Unifying the equality laws

A proposal for an Equality Commission in Northern Ireland could have repercussions for the rest of the UK, says Fiona Cassidy. Fiona Cassidy is a partner at Jones & Cassidy.>

Northern Ireland was unique in UK terms in that it had no domestic legislation prohibiting race discrimination. This unacceptable gap in the legislative provisions for the promotion of human rights in Northern Ireland was rectified by the introduction of the Race Relations (NI) Order 1997. This mirrors, to a substantial extent, the Race Relations Act 1976, which did not apply to Northern Ireland.

The definition of a “racial group” is given an extended meaning under the 1997 Order and it specifically includes the Irish Traveller Community. However, a racial group does not include a group of persons defined by reference to religious belief or political opinion; the Fair Employment Acts cover discrimination on those grounds.

The 1997 Order established a Commission for Racial Equality for Northern Ireland, whose powers are similar to the equivalent provisions of the 1976 Act. For the first time complainants now have the right to pursue a claim of race discrimination before an industrial tribunal in Northern Ireland.

To date only one case has been decided and this resulted in a finding of discrimination and an award of £3,000 compensation in favour of an Englishman who complained of a hostile anti-English working environment (Robins v Norfil).

It is surprising, however, that having recently established a Commission for Racial Equality in Northern Ireland, government has now proposed a new unified Equality Commission in Northern Ireland.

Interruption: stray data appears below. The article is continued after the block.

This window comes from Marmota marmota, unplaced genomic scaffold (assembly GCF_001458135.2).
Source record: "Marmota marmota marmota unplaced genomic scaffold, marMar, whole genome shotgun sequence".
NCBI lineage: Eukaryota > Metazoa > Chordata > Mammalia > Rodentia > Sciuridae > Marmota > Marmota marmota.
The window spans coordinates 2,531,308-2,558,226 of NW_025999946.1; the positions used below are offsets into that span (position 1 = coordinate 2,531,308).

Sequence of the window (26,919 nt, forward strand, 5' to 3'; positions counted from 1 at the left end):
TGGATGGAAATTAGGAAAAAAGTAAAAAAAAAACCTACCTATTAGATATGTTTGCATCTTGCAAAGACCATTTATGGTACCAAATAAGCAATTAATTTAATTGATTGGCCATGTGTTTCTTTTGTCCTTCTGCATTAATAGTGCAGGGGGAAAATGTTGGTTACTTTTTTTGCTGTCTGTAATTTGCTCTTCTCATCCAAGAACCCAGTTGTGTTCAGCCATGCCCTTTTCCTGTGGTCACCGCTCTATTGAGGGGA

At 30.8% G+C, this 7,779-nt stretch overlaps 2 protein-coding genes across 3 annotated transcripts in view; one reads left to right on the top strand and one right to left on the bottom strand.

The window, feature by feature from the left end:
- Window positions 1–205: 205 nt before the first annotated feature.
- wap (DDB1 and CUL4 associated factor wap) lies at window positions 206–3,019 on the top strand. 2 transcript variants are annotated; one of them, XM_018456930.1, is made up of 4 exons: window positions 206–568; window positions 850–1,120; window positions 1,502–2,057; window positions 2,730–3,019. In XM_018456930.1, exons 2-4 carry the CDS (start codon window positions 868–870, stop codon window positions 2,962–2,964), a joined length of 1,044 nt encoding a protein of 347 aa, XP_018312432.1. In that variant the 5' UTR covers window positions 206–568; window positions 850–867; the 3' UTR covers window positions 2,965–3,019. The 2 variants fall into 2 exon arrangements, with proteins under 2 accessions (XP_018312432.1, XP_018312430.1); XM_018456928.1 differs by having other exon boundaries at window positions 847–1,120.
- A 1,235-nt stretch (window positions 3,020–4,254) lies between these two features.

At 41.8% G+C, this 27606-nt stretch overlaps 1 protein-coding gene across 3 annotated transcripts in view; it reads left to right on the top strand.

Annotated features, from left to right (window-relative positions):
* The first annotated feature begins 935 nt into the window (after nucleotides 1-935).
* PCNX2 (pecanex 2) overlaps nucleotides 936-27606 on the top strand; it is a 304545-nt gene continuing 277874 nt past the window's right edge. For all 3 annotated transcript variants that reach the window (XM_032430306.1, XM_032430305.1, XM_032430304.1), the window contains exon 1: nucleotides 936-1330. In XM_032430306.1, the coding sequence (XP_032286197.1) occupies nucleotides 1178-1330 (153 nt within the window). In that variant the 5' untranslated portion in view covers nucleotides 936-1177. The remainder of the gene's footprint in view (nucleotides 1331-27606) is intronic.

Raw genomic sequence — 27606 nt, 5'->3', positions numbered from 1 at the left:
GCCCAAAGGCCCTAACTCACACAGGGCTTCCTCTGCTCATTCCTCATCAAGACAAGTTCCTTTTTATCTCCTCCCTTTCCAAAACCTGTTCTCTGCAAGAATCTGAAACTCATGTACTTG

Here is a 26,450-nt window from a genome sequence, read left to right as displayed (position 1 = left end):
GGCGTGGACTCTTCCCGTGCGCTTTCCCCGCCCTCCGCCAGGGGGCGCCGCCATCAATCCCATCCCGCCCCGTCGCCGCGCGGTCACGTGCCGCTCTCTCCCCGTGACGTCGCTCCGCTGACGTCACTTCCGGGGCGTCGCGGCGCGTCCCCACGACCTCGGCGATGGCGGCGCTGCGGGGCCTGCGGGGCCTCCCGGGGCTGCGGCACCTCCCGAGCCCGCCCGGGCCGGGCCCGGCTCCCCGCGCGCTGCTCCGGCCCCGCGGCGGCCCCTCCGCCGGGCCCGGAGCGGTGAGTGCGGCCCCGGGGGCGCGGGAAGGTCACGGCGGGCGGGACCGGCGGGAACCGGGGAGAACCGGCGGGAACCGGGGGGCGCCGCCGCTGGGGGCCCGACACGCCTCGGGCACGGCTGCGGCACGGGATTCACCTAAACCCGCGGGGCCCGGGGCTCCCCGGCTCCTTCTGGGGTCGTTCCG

In its White Paper responding to a review of current fair employment legislation, which, as noted above, exists to deal with religious and political discrimination, government has made a radical proposal to create a unified equality commission bringing together the existing statutory bodies namely:

The Fair Employment Commission;

The Equal Opportunities Commission for Northern Ireland;

The Commission for Racial Equality for Northern Ireland;

The Northern Ireland Disability Council (Partnership for Equality White Paper CM 3890).

Government has stated that the main purpose of such an amalgamation would be to enable the work of the commission to be greatly extended into a new area of a positive engagement with the public sector to promote equality of opportunity in a broad sense.

The proposal lacks the detail of how such a commission might function but suggests that it might operate on the basis of “separate directorates for fair employment, gender, race and possibly disability”.

It is not proposed, however, that the separate anti-discrimination laws currently in force should be brought together in one statute which, in my view, is the crux of the problem with the proposal.

The key to the success of a unified Equality Commission would be greater harmonisation of the law to ensure a coherent legislative base for enforcement and a strategic policy which ensures that particular equality issues are not marginalised.

One of the more significant legislative differences in equality law in Northern Ireland is the scope and coverage of the Fair Employment Acts. These require registered employers to monitor and review their employment practices and composition and to take action to provide fair participation.

The Fair Employment Commission has greater and more effective powers than the other statutory bodies in the area of the promotion of equality of opportunity, monitoring and fair participation.

If a single Equality Commission is to achieve the objective of a positive engagement with the public sector to promote equality of opportunity, it is difficult to see how this would be achieved effectively if it has to operate on the basis of different legislative powers for each equality area. Separate legislation may create a bureaucratic nightmare in which the Equality Commission may find itself floundering.

The proposal is subject to consultation, and written comments are invited by 12 June 1998. If government proceeds to introduce an Equality Commission, it may have implications for the promotion of equality in other parts of the UK.